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So I loop that will loop about 20000 times. Each time it loops, I create a new thread. The thread basically calls one method. The method is rather slow it takes four seconds to complete. It goes out and scrapes some page(which we have permission to scrape). I add a one second delay in the loop which would make sure only 4 pages are being scrapped at once. My question what happens to that thread once the method is completed?

Thread t = new Thread(() => scraping(asin.Trim(), sku.Trim()));
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Are you using a ThreadPool or not? That will determine how the thread is handled upon completing its work. – Yuck Jun 16 '11 at 16:36
@Yuck I am not I will update my post to include a bit of code. – Joe Tyman Jun 16 '11 at 16:36
up vote 2 down vote accepted

My question what happens to that thread once the method is completed?

It will get destroyed as soon as the method completes.

That being said, this is not an ideal approach. You should use the ThreadPool to avoid creating many threads.

Instead of using new Thread, consider using ThreadPool.QueueUserWorkItem to start off the task.

In addition, if you're using .NET 4, you can use Parallel.ForEach to loop through your entire collection concurrently. This will use the ThreadPool (by default) to schedule all of your tasks.

Finally, you probably should eliminate the Thread.Sleep in your loop - it will just slow down the overall operation, and probably not provide you any gains (once you've switched to using the ThreadPool).

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Just a guess here but since the work is against a remote server he's probably throttling the threads to prevent from abusing the web host. – Yuck Jun 16 '11 at 16:42
@Yuck: It's possible - though there's not enough information to know for sure. In that case, there may still be a better approach than Thread.Sleep... – Reed Copsey Jun 16 '11 at 16:43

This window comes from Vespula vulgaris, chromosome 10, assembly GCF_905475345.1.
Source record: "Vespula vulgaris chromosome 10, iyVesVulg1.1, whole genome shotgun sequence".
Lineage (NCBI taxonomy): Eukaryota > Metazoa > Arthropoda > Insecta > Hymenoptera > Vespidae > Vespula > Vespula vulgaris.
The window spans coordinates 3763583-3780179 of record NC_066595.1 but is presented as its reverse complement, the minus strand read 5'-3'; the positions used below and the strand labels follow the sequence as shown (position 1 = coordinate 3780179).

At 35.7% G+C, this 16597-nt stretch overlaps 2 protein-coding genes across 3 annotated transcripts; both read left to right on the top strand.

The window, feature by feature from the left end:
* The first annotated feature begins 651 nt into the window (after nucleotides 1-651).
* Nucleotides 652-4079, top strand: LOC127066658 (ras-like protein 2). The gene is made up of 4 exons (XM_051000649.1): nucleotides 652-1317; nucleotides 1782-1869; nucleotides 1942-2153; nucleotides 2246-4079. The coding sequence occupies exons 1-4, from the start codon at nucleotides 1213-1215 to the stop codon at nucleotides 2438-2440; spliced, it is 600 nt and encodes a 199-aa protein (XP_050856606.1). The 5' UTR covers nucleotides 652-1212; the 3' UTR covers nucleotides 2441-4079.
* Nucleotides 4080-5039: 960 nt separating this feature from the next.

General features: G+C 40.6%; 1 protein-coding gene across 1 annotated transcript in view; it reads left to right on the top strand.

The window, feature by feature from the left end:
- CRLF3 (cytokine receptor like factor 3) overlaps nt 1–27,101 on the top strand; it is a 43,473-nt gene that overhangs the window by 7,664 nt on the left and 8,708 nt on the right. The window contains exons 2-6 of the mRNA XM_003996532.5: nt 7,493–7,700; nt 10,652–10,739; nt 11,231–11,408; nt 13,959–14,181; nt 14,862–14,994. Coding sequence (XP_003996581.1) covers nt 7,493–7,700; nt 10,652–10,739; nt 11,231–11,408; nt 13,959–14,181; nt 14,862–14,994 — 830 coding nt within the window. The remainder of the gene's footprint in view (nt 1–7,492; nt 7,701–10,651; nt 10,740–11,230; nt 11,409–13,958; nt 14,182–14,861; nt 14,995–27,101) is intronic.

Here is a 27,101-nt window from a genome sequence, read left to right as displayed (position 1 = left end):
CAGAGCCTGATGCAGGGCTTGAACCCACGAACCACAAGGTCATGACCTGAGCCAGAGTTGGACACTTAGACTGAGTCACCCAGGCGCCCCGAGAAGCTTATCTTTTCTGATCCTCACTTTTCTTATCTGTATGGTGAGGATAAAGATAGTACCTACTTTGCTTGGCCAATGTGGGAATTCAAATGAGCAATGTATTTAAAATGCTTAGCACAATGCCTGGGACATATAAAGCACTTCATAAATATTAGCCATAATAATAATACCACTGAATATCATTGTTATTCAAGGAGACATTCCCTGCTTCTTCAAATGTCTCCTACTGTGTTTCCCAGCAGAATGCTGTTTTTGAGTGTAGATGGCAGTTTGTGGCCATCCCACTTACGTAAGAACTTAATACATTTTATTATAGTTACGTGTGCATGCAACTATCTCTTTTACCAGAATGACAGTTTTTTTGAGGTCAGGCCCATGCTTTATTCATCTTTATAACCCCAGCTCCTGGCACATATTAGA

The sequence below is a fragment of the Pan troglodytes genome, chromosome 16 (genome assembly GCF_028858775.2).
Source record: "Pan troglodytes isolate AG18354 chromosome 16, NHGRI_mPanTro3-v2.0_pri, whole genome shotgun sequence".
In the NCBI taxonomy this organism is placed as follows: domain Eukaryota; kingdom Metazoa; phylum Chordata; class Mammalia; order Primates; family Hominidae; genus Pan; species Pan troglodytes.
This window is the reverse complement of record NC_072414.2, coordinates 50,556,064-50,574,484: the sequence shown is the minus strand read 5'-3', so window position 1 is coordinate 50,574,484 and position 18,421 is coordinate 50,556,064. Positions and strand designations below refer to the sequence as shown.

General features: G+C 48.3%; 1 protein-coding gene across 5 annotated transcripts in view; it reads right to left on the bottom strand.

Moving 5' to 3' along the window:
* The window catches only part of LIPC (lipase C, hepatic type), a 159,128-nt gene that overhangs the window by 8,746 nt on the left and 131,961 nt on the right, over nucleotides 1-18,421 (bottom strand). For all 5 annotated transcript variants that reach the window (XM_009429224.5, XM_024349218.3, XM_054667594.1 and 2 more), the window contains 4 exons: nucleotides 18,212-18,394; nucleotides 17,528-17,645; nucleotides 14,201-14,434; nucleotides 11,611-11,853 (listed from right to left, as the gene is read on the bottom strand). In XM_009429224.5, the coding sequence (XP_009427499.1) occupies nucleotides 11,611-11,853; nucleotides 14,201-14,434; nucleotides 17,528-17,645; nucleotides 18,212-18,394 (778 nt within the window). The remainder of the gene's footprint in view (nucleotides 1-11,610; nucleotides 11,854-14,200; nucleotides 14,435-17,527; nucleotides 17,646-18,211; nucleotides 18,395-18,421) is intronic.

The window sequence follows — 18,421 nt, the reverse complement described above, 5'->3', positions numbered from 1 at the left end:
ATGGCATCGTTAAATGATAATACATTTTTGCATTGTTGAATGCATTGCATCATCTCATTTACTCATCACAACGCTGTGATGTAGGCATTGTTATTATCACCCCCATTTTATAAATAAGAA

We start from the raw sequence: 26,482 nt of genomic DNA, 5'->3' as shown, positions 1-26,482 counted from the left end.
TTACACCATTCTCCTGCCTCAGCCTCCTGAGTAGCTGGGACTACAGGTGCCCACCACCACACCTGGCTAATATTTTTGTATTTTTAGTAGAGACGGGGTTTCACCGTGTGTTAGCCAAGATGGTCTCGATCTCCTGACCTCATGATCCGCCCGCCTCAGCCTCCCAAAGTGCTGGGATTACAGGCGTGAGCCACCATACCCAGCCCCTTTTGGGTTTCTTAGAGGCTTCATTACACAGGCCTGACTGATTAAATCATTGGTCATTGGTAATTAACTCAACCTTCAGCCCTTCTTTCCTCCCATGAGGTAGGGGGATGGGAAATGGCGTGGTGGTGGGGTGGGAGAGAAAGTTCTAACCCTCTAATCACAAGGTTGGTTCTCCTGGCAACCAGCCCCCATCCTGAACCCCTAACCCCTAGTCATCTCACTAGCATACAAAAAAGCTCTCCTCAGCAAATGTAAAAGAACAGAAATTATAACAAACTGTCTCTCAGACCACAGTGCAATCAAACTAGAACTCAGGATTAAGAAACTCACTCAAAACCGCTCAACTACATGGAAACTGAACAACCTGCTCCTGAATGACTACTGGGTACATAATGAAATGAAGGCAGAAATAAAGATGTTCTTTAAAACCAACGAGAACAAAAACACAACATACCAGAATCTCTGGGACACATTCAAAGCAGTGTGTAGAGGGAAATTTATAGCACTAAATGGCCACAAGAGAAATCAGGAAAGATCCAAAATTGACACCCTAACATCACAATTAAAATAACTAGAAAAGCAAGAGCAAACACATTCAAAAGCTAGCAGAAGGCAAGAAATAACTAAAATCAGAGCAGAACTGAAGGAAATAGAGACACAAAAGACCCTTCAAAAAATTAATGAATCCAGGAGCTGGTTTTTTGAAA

Yuck is right I don't want to overwork the web server. – Joe Tyman Jun 16 '11 at 16:51
@Joe: I'd consider just setting up a timer, then, and starting a job per tick... – Reed Copsey Jun 16 '11 at 16:59

It exits and gets destroyed. Maybe you'd be more interested in using a ThreadPool instead and set their maximum thread count to 4?

It will reuse the same threads for doing your task, as constructing new threads involves allocating new memory for their stacks, especially if you're doing that 20000 times, it might be one of your bottlenecks.

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I am not sure if I want to use ThreadPool. The bottleneck is really by 30 Mbps Internet connections. – Joe Tyman Jun 16 '11 at 16:39
+1, I'll be back after the reset...blew all my votes already today! – Yuck Jun 16 '11 at 16:39
@Joe - Even so, asking the runtime to spawn and destroy so many threads is going to put a severe beating on whatever hardware is hosting the application. Your problem seems well-defined to the point that you can make that optimization. – Yuck Jun 16 '11 at 16:40

It gets collected and discarded by the operating system. You might be better off with ThreadPool.QueueUserWorkItem. This will re-use threads so you don't have to incur the setup/teardown cost 20000 times.

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Based on your edited post, the thread will be destroyed and its resources garbage collected. As @Karim has also mentioned.

If you were using a ThreadPool it would be returned to the pool. If you know exactly how many threads you plan to keep active at any given time you could create a pool with that number to save some overhead.

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